On the morning of September 11, 2001, my homeschool routine was interrupted by a phone call from Ken telling me something terrible had just happened. We didn’t watch television but had a clunky old set gathering dust in the utility room. The children and I dragged the set out, dusted it off, rigged up an antenna made from foil and coat hangers, and tuned in with the rest of the world. I hugged my children, prayed, and cried.
I marveled at the variety of responses. For example, in the church we were attending the message was such that no one in attendance would ever want to invite a Muslim person into their home for a meal. Ever. I remember sitting in the pew overwhelmed with grief for the horror that had occurred in my country and grief for the pastor who had just used a very broad brush stroke to paint a picture most people were ripe to believe because of the recent events. Hate. Fear.
In another church across town the ladies of that congregation were offering to accompany Muslim women from the local mosque on their trips to the grocery store so the Muslim women wouldn’t feel afraid, alone, and threatened as they went out in public — out into a world that was gearing up to hate them. How beautiful.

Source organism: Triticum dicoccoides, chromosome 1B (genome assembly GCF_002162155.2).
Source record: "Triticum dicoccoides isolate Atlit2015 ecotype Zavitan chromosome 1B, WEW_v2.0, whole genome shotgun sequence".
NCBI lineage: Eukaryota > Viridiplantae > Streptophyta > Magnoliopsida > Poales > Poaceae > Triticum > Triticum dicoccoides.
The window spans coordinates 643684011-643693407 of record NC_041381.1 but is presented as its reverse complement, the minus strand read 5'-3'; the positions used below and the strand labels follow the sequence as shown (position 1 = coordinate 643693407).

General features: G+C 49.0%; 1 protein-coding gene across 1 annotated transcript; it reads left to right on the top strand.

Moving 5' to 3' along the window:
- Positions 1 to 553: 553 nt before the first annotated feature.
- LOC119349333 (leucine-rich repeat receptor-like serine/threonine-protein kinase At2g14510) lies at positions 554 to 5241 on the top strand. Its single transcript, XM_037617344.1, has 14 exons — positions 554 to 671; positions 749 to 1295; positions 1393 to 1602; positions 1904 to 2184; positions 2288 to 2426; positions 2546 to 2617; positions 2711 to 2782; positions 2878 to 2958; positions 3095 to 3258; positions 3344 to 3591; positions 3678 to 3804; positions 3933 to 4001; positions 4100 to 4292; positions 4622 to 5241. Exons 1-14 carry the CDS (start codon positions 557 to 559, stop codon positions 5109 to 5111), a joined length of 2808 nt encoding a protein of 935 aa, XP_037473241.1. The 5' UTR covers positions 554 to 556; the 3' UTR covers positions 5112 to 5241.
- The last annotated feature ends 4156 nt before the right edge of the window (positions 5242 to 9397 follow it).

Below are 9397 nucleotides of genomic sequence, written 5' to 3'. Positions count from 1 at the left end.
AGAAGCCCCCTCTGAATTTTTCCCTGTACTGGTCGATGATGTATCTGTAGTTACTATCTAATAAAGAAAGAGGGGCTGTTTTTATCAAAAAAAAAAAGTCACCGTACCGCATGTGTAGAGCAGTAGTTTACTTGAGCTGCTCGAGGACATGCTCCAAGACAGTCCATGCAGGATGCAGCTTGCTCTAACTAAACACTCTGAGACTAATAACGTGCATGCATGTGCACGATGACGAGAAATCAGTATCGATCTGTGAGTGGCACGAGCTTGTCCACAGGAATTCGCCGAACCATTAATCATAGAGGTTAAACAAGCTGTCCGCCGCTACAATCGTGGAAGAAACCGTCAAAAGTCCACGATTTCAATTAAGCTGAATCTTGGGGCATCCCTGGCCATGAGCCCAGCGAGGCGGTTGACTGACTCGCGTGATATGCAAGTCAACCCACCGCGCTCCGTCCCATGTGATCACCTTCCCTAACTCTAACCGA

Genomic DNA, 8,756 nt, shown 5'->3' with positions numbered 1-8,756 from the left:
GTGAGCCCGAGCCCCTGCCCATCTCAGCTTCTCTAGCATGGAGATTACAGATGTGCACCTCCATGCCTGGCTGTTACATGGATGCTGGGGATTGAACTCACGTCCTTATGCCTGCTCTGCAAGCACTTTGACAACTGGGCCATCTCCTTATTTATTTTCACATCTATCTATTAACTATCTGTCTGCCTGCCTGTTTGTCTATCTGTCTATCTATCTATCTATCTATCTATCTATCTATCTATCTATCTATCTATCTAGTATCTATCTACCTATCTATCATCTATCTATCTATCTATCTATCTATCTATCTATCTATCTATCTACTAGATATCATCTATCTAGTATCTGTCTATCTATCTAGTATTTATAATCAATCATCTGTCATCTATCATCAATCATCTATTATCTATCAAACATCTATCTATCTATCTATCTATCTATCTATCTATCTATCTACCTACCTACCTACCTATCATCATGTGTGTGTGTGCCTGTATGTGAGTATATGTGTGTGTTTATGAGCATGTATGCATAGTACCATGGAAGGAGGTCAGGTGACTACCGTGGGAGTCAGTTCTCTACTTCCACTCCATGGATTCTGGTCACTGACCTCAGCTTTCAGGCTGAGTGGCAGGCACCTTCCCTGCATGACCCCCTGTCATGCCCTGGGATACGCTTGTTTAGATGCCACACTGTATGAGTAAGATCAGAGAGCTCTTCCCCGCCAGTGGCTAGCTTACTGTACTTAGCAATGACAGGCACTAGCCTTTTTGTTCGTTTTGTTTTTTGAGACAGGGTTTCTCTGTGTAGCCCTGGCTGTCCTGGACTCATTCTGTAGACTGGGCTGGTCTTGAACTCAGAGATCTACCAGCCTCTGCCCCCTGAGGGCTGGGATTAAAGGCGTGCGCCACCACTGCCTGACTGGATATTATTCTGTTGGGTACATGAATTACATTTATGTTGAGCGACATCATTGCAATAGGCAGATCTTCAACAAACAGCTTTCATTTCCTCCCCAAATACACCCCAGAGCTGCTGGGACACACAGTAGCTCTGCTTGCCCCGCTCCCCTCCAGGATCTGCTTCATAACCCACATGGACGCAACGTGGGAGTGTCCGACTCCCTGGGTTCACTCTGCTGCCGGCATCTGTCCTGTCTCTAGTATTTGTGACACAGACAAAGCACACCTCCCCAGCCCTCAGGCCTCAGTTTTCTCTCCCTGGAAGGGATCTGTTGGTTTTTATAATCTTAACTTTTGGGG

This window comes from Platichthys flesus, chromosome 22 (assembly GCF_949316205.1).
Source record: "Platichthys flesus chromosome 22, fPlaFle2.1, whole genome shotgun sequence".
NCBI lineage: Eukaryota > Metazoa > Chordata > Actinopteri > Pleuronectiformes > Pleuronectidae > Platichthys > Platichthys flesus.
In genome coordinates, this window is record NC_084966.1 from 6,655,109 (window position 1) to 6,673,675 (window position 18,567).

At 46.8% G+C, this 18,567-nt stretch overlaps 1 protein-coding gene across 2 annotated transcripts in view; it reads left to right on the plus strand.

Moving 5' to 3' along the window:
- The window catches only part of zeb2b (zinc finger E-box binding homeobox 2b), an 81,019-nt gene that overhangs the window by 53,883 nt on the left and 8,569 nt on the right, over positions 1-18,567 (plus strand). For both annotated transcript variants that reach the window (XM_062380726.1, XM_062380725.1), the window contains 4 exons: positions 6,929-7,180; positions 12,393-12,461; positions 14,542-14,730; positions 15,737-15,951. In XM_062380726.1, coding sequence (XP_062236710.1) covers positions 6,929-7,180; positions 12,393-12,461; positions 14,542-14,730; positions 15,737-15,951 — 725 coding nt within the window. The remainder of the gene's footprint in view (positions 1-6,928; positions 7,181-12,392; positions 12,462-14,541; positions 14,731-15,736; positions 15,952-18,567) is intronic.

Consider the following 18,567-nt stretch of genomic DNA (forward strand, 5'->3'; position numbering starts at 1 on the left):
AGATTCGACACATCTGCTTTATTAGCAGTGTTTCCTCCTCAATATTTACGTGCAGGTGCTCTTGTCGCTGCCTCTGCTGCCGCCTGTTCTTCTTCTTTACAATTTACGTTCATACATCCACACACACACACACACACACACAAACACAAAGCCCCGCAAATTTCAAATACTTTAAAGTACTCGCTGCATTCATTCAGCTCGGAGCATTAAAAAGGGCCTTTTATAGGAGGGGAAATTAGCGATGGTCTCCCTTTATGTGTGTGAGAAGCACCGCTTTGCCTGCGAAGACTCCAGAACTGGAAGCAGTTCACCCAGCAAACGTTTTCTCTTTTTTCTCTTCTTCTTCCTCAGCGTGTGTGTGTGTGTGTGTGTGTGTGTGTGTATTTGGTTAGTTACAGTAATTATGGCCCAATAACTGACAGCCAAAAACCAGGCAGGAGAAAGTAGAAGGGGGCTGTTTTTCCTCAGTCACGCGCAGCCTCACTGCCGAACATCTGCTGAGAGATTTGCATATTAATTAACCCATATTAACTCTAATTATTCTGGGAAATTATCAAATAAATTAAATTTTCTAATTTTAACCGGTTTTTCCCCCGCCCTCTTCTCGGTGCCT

Loving a neighbor. Regular everyday folks who helped a woman when she was afraid and alone and how that made a difference. Just imagine the difference!
Did they pass that paintbrush around?
Several years later we moved west to the land of open skies and prairie grass. We were finally realizing a dream of having land. A dream where my mom, my brother, and I could live slipper-distance apart. We bought land and had a plan. We got settled and my mother was supposed to join us after her retirement. We started attending a popular growing church in the closest town.
Soon after moving, I got the phone call that starts out, “Are you sitting down?”
I went to get my mom to care for her and let her live the few months she had left in the dream we had. My mom was losing her battle with lung cancer so I didn’t attend church for several months because I didn’t want to leave her, even for a few hours. After her death, I dragged my grief stricken body and soul back to church. That first Sunday back, I sat with my family and the congregation and listened to the pastor, a different pastor, in a different state, in a different denomination, use that same brush to paint a sermon. I was sure no one in that room would ever want to invite a Muslim person, or more specifically, an Iranian person into their home for a meal. Ever. Once again, I sat there grief stricken because of recent events and grief stricken for the pastor.